They went by way of the Kor-ul-ja accompanied by the warriors of that tribe and a great contingent of Ho-don warriors under Ta-den. The king and many warriors and a multitude of people accompanied them beyond the limits of A-lur and after they had bid them good-bye and Tarzan had invoked the blessings of God upon them the three Europeans saw their simple, loyal friends prostrate in the dust behind them until the cavalcade had wound out of the city and disappeared among the trees of the nearby forest.

They rested for a day among the Kor-ul-ja while Jane investigated the ancient caves of these strange people and then they moved on, avoiding the rugged shoulder of Pastar-ul-ved and winding down the opposite slope toward the great morass. They moved in comfort and in safety, surrounded by their escort of Ho-don and Waz-don.

In the minds of many there was doubtless a question as to how the three would cross the great morass but least of all was Tarzan worried by the problem. In the course of his life he had been confronted by many obstacles only to learn that he who will may always pass. In his mind lurked an easy solution of the passage but it was one which depended wholly upon chance.

It was the morning of the last day that, as they were breaking camp to take up the march, a deep bellow thundered from a nearby grove. The ape-man smiled. The chance had come. Fittingly then would the Dor-ul-Otho and his mate and their son depart from unmapped Pal-ul-don.

He still carried the spear that Jane had made, which he had prized so highly because it was her handiwork that he had caused a search to be made for it through the temple in A-lur after his release, and it had been found and brought to him. He had told her laughingly that it should have the place of honor above their hearth as the ancient flintlock of her Puritan grandsire had held a similar place of honor above the fireplace of Professor Porter, her father.

At the sound of the bellowing the Ho-don warriors, some of whom had accompanied Tarzan from Ja-don's camp to Ja-lur, looked questioningly at the ape-man while Om-at's Waz-don looked for trees, since the gryf was the one creature of Pal-ul-don which might not be safely encountered even by a great multitude of warriors. Its tough, armored hide was impregnable to their knife thrusts while their thrown clubs rattled from it as futilely as if hurled at the rocky shoulder of Pastar-ul-ved.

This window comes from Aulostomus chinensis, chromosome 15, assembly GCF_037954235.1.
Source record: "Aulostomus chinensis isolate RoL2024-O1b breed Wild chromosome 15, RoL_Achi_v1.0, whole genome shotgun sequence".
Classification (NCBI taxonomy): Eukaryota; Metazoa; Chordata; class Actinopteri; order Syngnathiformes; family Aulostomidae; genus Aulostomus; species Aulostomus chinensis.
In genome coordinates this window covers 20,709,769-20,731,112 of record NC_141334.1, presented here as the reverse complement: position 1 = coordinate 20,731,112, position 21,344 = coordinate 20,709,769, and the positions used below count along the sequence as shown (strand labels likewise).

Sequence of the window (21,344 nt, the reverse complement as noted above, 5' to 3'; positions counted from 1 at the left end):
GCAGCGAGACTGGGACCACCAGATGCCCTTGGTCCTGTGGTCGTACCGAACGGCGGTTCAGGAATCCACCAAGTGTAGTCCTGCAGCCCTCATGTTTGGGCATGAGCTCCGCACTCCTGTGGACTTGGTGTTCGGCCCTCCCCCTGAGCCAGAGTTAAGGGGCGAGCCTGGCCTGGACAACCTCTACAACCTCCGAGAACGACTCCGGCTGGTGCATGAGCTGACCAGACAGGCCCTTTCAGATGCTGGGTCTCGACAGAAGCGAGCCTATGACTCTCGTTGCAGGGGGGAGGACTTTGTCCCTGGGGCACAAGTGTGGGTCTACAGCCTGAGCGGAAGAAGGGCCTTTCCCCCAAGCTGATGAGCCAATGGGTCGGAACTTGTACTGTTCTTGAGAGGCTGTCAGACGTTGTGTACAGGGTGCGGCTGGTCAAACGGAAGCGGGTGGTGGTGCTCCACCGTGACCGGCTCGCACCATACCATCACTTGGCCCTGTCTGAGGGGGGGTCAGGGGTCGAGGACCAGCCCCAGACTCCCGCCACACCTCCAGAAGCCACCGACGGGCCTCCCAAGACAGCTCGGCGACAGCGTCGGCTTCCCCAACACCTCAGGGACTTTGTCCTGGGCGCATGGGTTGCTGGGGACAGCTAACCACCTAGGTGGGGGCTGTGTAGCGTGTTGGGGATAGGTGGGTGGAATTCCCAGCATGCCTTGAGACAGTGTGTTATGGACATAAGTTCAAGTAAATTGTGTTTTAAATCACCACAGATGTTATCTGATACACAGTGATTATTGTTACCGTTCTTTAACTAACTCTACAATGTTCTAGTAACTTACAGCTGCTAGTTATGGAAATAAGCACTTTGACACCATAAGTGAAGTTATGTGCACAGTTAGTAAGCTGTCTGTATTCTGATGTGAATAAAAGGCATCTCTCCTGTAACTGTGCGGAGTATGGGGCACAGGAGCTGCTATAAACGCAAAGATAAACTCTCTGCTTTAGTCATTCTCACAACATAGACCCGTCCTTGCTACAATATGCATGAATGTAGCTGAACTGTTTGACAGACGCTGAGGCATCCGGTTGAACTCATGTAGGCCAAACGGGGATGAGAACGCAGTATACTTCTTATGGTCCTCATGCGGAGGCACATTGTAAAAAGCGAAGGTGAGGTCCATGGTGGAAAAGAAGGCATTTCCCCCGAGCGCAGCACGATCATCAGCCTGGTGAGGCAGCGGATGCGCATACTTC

"Wait," said the ape-man, and with his spear in hand he advanced toward the gryf, voicing the weird cry of the Tor-o-don. The bellowing ceased and turned to low rumblings and presently the huge beast appeared. What followed was but a repetition of the ape-man's previous experience with these huge and ferocious creatures.

And so it was that Jane and Korak and Tarzan rode through the morass that hems Pa-ul-don, upon the back of a prehistoric triceratops while the lesser reptiles of the swamp fled hissing in terror. Upon the opposite shore they turned and called back their farewells to Ta-den and Om-at and the brave warriors they had learned to admire and respect. And then Tarzan urged their titanic mount onward toward the north, abandoning him only when he was assured that the Waz-don and the Ho-don had had time to reach a point of comparative safety among the craggy ravines of the foothills.

Turning the beast's head again toward Pal-ul-don the three dismounted and a sharp blow upon the thick hide sent the creature lumbering majestically back in the direction of its native haunts. For a time they stood looking back upon the land they had just quit--the land of Tor-o-don and gryf; of ja and jato; of Waz-don and Ho-don; a primitive land of terror and sudden death and peace and beauty; a land that they all had learned to love.

And then they turned once more toward the north and with light hearts and brave hearts took up their long journey toward the land that is best of all--home.

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It ain't what you don't know that gets you into trouble. It's what you know for sure that just ain't so.